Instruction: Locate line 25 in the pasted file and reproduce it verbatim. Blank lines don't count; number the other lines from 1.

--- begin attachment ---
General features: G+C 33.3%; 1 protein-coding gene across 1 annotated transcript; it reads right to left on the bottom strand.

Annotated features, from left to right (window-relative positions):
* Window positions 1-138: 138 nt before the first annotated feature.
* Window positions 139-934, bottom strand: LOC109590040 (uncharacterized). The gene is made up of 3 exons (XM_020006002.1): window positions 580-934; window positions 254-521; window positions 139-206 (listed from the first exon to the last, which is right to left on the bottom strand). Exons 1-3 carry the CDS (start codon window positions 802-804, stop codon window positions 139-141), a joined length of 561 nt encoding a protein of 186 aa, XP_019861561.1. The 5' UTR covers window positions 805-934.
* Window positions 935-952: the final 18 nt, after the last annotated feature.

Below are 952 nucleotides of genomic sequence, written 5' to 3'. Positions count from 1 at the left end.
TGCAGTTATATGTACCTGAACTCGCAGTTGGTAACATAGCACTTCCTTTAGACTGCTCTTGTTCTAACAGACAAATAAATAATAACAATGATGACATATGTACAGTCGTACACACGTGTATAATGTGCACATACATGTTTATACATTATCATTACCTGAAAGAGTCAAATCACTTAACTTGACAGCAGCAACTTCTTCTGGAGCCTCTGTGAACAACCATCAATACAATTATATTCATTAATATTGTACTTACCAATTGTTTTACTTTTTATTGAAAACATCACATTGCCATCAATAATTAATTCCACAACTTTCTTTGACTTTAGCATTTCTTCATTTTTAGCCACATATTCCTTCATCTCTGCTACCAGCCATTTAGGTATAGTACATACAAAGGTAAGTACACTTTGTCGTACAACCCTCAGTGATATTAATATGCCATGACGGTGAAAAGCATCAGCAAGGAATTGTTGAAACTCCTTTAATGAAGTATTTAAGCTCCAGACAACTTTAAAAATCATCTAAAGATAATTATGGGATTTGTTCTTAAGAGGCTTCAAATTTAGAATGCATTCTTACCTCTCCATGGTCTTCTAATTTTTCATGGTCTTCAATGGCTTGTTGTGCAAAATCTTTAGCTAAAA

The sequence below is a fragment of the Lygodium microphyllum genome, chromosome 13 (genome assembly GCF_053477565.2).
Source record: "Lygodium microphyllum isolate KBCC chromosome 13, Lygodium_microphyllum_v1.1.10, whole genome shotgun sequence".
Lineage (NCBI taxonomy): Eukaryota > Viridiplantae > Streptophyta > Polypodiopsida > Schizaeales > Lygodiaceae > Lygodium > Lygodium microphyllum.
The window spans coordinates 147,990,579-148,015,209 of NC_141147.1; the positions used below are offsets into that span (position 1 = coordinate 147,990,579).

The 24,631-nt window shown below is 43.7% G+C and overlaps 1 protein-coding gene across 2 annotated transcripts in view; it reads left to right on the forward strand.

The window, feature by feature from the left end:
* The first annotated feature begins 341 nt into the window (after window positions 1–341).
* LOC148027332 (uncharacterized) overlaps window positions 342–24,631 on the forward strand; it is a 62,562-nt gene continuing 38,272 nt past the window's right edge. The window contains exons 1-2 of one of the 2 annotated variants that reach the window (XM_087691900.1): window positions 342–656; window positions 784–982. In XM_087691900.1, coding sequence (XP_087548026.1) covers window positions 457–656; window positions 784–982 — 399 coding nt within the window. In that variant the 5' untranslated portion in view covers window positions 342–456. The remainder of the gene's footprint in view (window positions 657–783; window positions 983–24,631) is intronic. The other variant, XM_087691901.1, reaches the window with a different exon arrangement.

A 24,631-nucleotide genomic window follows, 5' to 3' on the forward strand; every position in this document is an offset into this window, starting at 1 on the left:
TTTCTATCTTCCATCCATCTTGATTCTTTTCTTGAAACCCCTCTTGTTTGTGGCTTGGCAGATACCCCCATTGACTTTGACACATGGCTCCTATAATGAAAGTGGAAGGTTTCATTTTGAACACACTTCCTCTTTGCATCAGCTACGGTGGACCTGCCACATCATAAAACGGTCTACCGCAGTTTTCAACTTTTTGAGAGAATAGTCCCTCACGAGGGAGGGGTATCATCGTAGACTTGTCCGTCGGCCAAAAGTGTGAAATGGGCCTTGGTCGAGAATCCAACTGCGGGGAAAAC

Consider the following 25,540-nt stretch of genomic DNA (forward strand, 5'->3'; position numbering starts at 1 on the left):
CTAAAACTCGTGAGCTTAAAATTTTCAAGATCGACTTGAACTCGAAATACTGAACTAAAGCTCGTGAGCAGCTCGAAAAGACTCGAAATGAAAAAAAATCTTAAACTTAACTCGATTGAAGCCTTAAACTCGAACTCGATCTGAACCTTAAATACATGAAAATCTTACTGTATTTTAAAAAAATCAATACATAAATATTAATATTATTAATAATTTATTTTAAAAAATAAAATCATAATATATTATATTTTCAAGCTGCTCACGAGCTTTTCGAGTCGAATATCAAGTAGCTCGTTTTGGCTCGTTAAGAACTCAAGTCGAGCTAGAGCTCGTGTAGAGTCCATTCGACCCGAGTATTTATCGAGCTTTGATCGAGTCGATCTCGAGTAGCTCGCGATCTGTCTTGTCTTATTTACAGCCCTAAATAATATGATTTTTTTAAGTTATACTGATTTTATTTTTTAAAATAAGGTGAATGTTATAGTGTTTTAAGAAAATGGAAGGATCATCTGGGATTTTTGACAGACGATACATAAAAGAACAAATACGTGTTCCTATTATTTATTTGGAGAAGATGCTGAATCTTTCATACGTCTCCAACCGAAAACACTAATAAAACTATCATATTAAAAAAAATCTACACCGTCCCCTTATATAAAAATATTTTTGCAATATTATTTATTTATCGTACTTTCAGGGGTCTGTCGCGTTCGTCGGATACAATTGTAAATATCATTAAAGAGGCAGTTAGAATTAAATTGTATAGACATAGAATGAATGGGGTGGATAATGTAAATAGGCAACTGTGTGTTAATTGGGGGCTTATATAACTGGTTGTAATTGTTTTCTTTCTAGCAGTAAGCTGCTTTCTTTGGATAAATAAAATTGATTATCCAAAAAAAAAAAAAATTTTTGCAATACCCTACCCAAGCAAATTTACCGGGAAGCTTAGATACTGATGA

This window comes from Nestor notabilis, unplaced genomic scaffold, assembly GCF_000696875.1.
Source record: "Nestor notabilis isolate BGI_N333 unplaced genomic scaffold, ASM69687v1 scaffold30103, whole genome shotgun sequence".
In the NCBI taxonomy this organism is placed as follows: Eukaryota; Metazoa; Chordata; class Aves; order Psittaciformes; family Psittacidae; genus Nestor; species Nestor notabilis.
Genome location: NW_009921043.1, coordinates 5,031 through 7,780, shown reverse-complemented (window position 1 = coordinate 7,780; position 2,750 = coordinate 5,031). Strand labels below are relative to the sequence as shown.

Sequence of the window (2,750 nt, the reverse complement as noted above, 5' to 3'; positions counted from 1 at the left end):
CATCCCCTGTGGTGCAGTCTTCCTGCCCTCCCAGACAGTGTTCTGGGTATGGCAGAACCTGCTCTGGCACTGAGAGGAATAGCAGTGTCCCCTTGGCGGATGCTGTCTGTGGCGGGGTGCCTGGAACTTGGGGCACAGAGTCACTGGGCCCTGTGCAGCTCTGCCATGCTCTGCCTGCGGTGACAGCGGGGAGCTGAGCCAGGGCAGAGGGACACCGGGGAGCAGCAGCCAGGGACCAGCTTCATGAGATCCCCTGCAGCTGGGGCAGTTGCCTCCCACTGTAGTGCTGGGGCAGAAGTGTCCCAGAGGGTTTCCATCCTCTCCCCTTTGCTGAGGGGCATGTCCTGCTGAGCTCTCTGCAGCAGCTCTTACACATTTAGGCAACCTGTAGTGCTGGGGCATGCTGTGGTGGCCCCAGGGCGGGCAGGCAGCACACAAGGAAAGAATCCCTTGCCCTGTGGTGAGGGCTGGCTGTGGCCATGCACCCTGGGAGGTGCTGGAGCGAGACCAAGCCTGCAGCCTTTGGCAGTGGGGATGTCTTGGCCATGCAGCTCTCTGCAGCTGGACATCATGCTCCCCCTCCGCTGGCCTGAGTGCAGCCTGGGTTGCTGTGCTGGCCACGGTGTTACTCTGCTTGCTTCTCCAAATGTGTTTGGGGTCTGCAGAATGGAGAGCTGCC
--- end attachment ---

CATCCCCTGTGGTGCAGTCTTCCTGCCCTCCCAGACAGTGTTCTGGGTATGGCAGAACCTGCTCTGGCACTGAGAGGAATAGCAGTGTCCCCTTGGCGGATGCTGTCTGTGGCGGGGTGCCTGGAACTTGGGGCACAGAGTCACTGGGCCCTGTGCAGCTCTGCCATGCTCTGCCTGCGGTGACAGCGGGGAGCTGAGCCAGGGCAGAGGGACACCGGGGAGCAGCAGCCAGGGACCAGCTTCATGAGATCCCCTGCAGCTGGGGCAGTTGCCTCCCACTGTAGTGCTGGGGCAGAAGTGTCCCAGAGGGTTTCCATCCTCTCCCCTTTGCTGAGGGGCATGTCCTGCTGAGCTCTCTGCAGCAGCTCTTACACATTTAGGCAACCTGTAGTGCTGGGGCATGCTGTGGTGGCCCCAGGGCGGGCAGGCAGCACACAAGGAAAGAATCCCTTGCCCTGTGGTGAGGGCTGGCTGTGGCCATGCACCCTGGGAGGTGCTGGAGCGAGACCAAGCCTGCAGCCTTTGGCAGTGGGGATGTCTTGGCCATGCAGCTCTCTGCAGCTGGACATCATGCTCCCCCTCCGCTGGCCTGAGTGCAGCCTGGGTTGCTGTGCTGGCCACGGTGTTACTCTGCTTGCTTCTCCAAATGTGTTTGGGGTCTGCAGAATGGAGAGCTGCC